Britain is not a world leader in very much any more, but the one thing we produce more and better of than anyone else is eccentrics. Sir Tim Fitzhigham, knighted by a deposed West Indian monarchy and holding the rank of Commodore in the Royal Navy as commander of the docks of a landlocked town, who has navigated the Thames in a paper boat, rowed across the English Channel in a bathtub, and lived as a medieval knight in a cave in Spain, qualifies for this title admirably.
Fitzhigham's problem, it seems, is that he reads too much. And that this reading leads him to thinking, and that's what gets him into trouble. Each of his previous adventures have come from "I wonder if I could do that" moments after reading some historical feat, and this year has been no different, after reading the poem Nine Daies Wonder by Will Kemp, the leading clown of Elizabethan England who, on being told by Shakespeare that there would be no role for him in the play Hamlet, as there would be no comedy in it, decided to teach the Bard a lesson in comedy by Morris Dancing from London to Norwich.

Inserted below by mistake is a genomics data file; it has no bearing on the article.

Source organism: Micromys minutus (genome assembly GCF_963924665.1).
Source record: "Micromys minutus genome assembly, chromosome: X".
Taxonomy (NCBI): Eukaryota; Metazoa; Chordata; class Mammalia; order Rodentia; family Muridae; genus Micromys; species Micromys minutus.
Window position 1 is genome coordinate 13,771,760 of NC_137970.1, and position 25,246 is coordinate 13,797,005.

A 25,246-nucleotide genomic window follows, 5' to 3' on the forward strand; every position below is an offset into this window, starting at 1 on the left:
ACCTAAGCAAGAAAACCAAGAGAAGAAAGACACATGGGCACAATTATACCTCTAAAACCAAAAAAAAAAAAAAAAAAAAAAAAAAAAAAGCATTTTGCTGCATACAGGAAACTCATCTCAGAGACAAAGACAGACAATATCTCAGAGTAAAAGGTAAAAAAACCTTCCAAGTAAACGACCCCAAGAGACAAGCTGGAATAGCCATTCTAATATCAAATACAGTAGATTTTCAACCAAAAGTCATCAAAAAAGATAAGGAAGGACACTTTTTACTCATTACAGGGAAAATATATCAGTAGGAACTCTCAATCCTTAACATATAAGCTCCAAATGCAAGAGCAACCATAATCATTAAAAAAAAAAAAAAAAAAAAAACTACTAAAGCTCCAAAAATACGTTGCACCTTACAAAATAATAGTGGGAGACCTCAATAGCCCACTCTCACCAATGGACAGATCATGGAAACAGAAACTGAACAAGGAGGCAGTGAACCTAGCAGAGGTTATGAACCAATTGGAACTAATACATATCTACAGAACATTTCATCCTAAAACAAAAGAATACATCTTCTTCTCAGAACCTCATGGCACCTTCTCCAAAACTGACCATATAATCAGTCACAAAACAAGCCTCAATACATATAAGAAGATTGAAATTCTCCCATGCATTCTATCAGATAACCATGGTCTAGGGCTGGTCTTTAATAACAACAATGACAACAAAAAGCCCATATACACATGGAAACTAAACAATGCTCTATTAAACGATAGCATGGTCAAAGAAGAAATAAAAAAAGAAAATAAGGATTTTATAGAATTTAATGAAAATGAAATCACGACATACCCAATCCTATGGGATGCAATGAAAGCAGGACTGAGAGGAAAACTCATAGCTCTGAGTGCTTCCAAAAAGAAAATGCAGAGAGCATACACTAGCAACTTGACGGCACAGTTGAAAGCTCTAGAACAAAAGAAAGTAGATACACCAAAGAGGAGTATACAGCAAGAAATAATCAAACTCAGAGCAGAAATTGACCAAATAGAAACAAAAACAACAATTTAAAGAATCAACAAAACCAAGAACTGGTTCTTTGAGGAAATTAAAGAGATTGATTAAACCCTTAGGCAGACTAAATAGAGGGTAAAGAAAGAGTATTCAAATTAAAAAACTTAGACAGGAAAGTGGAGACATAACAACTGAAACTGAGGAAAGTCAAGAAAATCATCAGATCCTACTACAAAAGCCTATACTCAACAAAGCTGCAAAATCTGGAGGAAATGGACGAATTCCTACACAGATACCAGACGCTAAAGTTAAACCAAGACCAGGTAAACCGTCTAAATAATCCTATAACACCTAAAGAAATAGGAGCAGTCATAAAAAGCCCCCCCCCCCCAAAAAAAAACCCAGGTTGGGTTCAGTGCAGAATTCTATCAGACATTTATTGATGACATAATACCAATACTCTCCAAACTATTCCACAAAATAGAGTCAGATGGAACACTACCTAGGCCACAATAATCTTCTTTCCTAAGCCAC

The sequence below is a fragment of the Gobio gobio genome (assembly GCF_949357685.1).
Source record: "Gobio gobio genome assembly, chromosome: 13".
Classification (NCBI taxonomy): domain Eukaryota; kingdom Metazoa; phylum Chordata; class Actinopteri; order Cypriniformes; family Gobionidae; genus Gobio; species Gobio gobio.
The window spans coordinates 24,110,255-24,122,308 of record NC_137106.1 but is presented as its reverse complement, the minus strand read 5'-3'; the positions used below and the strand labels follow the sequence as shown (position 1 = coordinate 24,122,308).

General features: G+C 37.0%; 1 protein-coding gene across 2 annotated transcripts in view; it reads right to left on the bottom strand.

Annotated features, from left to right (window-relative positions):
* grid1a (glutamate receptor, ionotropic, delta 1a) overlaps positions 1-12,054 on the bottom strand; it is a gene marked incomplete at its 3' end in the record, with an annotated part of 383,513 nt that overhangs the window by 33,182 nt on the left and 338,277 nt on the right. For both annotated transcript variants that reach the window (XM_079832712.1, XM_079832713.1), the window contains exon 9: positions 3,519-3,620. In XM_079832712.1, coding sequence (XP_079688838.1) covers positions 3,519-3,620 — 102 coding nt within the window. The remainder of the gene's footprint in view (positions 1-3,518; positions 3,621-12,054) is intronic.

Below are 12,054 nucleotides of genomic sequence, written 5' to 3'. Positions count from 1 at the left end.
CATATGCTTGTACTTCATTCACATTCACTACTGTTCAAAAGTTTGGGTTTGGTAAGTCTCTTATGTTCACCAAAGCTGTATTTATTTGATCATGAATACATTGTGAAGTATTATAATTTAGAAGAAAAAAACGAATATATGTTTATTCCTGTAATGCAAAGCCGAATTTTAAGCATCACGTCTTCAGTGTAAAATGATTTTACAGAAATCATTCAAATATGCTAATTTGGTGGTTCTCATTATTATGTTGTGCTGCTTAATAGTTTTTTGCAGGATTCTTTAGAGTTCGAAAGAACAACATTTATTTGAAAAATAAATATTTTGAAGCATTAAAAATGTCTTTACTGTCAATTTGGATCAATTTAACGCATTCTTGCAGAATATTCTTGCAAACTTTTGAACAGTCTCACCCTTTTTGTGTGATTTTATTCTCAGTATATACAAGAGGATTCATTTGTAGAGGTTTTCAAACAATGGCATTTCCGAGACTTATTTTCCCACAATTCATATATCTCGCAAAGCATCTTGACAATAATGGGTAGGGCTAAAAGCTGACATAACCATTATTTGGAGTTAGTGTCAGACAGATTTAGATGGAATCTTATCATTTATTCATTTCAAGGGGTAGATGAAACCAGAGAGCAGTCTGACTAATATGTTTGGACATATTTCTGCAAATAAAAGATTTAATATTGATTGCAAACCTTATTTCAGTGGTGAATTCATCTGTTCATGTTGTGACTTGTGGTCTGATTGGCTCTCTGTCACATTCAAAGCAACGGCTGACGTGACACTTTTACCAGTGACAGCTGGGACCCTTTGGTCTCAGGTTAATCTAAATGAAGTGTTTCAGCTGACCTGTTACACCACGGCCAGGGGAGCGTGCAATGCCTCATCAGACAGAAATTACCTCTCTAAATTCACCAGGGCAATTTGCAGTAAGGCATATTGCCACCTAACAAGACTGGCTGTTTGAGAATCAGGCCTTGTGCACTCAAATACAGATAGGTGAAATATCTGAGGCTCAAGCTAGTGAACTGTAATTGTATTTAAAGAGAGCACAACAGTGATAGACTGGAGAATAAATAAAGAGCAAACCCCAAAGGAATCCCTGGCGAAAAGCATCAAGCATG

There were a number of problems facing Sir Tim in recreating this feat, however. And pretty much all of them could be summed up using the two words, "Morris Dancing." But problems are the stuff of comedy, without them there would barely be a show, so more power to the problems. Fitzhigham leads us through his preparation and his journey in increasingly frantic and frenetic style, whilst under the protection of his own flag, which as a Commodore he is entitled to fly giving him full jurisdiction over the surrounding area.
It's a scrappy show, to be honest, but that is part of Fitzhigham's charm, the fact that, whilst most likely every last word has been worked out in advance, he gives the impression that he is merely bumbling through whilst making everything up on the spot. And the fact is that he is such a likeable fellow that you can't help but be charmed by him and caught up in proceedings, even during a section of the show that skates perilously close to being in extremely bad taste.
In one portion of the show he makes fun of Brendon Burns' triumph in last years if.comedy awards, but the humour is in the fact that he must be aware himself that such accolades are almost certainly never going to be troubling his door. But it's an entertaining hour nonetheless, and a decent enough way to spend the early part of a rainy Edinburgh evening.